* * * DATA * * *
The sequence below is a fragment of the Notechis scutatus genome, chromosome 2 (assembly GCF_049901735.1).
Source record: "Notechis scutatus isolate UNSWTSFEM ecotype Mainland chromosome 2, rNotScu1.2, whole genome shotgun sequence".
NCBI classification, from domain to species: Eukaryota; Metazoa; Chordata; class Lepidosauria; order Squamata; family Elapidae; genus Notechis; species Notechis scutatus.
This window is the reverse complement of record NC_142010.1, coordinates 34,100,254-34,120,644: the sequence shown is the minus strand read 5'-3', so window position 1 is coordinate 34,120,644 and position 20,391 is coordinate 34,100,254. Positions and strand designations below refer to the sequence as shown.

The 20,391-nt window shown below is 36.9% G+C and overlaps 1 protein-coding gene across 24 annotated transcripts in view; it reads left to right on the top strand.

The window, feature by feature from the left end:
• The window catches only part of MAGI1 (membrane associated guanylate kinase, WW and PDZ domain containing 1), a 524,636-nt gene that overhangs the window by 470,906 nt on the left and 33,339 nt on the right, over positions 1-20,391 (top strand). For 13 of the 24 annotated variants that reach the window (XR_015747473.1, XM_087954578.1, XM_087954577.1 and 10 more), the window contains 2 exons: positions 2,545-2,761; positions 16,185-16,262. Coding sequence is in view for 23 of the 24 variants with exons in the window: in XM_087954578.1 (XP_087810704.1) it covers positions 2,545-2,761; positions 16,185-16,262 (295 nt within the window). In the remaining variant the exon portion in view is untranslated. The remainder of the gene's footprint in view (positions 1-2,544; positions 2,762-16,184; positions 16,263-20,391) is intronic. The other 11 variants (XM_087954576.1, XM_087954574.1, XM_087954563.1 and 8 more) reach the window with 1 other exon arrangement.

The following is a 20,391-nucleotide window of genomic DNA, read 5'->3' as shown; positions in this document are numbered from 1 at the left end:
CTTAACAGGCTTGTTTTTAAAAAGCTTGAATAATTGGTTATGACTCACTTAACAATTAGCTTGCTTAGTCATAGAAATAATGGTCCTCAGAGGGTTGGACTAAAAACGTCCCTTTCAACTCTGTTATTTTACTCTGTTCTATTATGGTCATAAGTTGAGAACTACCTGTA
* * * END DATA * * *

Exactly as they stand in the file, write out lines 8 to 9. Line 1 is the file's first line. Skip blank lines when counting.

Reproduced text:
The following is a 20,391-nucleotide window of genomic DNA, read 5'->3' as shown; positions in this document are numbered from 1 at the left end:
CTTAACAGGCTTGTTTTTAAAAAGCTTGAATAATTGGTTATGACTCACTTAACAATTAGCTTGCTTAGTCATAGAAATAATGGTCCTCAGAGGGTTGGACTAAAAACGTCCCTTTCAACTCTGTTATTTTACTCTGTTCTATTATGGTCATAAGTTGAGAACTACCTGTA